Another. Suppose I have {0, 1/2, 1/3, 1/4, 1/5,...} and you have the rest of [0,1]. You'll always win this game, regardless of who goes first.

Suppose you go second. What sort of partition of the interval would you demand to have a chance of winning the game? Hint: A dense set won't always do it, e.g. if you're stuck with the rationals versus the irrationals, you'll always lose.

Interestingly enough, if you choose a random interval, your probability of winning is then 1. A question which I do not have the answer to is when given any interval, how much would you play the game from the first-mover position? The second-mover position?

POSTSCRIPT: My distribution of marks in this course is bizarre. An A+, 3 A's, 3 B's, 1 C, and 3 F's.

POST-POSTSCRIPT: If you want to cheat/learn, see here.

Wednesday, November 7, 2007

Exchange Rate Volatility

For some time, price stability has been a major concern of many central banks, Canada obviously included. We have accepted that price volatility entails a significant real cost. Yet, we have also made allowances that relative prices need to adjust.

So, where do we draw the line between curtailing the perhaps not as significant, but definitely real and definitely growing cost of volatility in exchange rates? Now, I'm not advocating bailouts for dying paper mills, but since there is an upper bound for what can be tolerated, there must be some optimal value at which the tradeoff between the costs of volatility and the costs of restraining price adjustment is balanced. I do not know where this is, but I suspect it is not a corner solution.

I mean, the dollar moved four cents yesterday. FOUR. 1.085->1.10->1.075. (Admittedly, the Chinese don't grow bored of mahjongg every night and decide to buy some Canadian dollars.) How many economists of yesteryear would have believed the sheer magnitudes of the currency moves we've seen recently? Probably not a ton. I'm fairly sure someone said we needed more superlatives to accurately describe the situation. I'm inclined to agree.

I mean, Bretton-Woods isn't the answer. But I suspect something will give before we see ten-cent swings in the value of the dollar in a 24-hour period. Maybe that something is a central role for stabilizing currency.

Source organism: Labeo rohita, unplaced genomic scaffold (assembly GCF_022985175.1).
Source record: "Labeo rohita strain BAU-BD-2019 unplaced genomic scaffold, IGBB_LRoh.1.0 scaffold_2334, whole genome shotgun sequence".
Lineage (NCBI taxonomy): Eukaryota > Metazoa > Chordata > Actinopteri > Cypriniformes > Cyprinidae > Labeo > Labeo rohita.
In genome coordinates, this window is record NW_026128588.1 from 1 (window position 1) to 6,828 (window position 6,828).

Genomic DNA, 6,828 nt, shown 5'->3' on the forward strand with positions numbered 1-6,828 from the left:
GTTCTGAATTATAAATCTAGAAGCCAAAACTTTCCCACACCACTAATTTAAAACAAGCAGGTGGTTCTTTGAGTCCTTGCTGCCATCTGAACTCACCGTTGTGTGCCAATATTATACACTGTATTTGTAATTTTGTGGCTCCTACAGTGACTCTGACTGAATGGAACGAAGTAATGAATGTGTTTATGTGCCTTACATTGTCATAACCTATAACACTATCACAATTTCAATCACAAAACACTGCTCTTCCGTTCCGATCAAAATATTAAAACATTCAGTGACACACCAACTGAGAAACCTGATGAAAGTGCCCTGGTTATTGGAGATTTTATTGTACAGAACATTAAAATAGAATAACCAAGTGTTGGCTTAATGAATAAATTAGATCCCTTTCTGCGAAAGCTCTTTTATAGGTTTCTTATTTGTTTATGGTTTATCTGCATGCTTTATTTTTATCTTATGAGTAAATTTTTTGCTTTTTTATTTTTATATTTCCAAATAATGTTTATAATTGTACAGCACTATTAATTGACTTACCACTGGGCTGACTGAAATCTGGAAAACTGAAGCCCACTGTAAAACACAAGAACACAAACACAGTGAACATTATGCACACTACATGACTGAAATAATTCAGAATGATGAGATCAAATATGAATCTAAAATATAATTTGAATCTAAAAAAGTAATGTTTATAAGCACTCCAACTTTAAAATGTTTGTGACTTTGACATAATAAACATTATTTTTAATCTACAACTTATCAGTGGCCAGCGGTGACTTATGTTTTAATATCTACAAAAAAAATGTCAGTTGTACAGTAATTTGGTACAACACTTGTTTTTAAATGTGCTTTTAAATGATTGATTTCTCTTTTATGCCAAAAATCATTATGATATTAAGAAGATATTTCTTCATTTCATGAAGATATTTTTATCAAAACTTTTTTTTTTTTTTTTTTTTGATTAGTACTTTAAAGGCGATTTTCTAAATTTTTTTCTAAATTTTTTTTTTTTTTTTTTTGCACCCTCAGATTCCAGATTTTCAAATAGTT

Tuesday, November 6, 2007

The Economist on Newfoundland

I'm a bit late with this (missed it myself), but a roaming correspondent for 'The Economist' recently spent a week (October 8-12) in Newfoundland, producing an eminently readable journal.

Sunday, November 4, 2007

Application Update

If nothing else, the change in the value of the Canadian dollar since I've started my graduate applications process will have saved me almost $90 if I pay all the fees today, compared to in September.

The writing of 'statements of purpose' is almost complete, and most all my references are in, with the exception of one prof who has yet to submit any. Transcripts are all mailed, though another round will have to go out after final exam marks are in.

SSHRC is also out of my hands, and in those of the department head. In sum, the process is going fairly smoothly.

Saturday, November 3, 2007

Moral Hazard and the NHL

For those of you who don't reside in this frozen land, the NHL refers to the 'National Hockey League'. That is ice hockey, not field hockey.

Anyway, a regular concern of mine is whether the powers that be have economists on staff. In any situation where one needs to set rules to prevent injury - financial or otherwise - we have a role for economics.

A friend of mine suggested today that a fund be created to support players who are severely injured while playing hockey. I felt compelled to point out that this might relieve some of the guilt (i.e. lower the cost) of causing an injury in the first place. Of course, I have no idea on whether the net benefits here are positive. They may well be.

In fact, this logic applies to any initiative that reduces injuries without increasing the punishment levied to the offender, including safety improvements to the arena. Beware of unintended consequences in all things.

NOTE: Obviously this post was motivated in part by the hit on Patrice Bergeron. As much as I enjoy a good hockey game, I have real troubles watching it at times.

Friday, November 2, 2007

Jobs Report

The last series of Labour Force Surveys have been strong, (see here for today's release) I remain leery of just how good the news purportedly is.

Specifically, because of the runup in employment over the last month, 60% of it is government jobs. In my mind, these don't stand on equal footing with jobs created in the private market. Government hiring is, to a certain degree, exogenous from the state of the economy. When employment growth relies to that extent on government hiring, it rings hollow.

Thursday, November 1, 2007

Reasonable Knowledge

I have substantially lowered my expectations for the level of knowledge of an average economic agent after finding out today that Ontario does not have harmonized sales tax.

Which would be excusable if I were not an economist who lived there for twenty weeks this summer.

Here in Newfoundland, we have the HST, so the default assumption is that other places are on board with this eminently logical idea.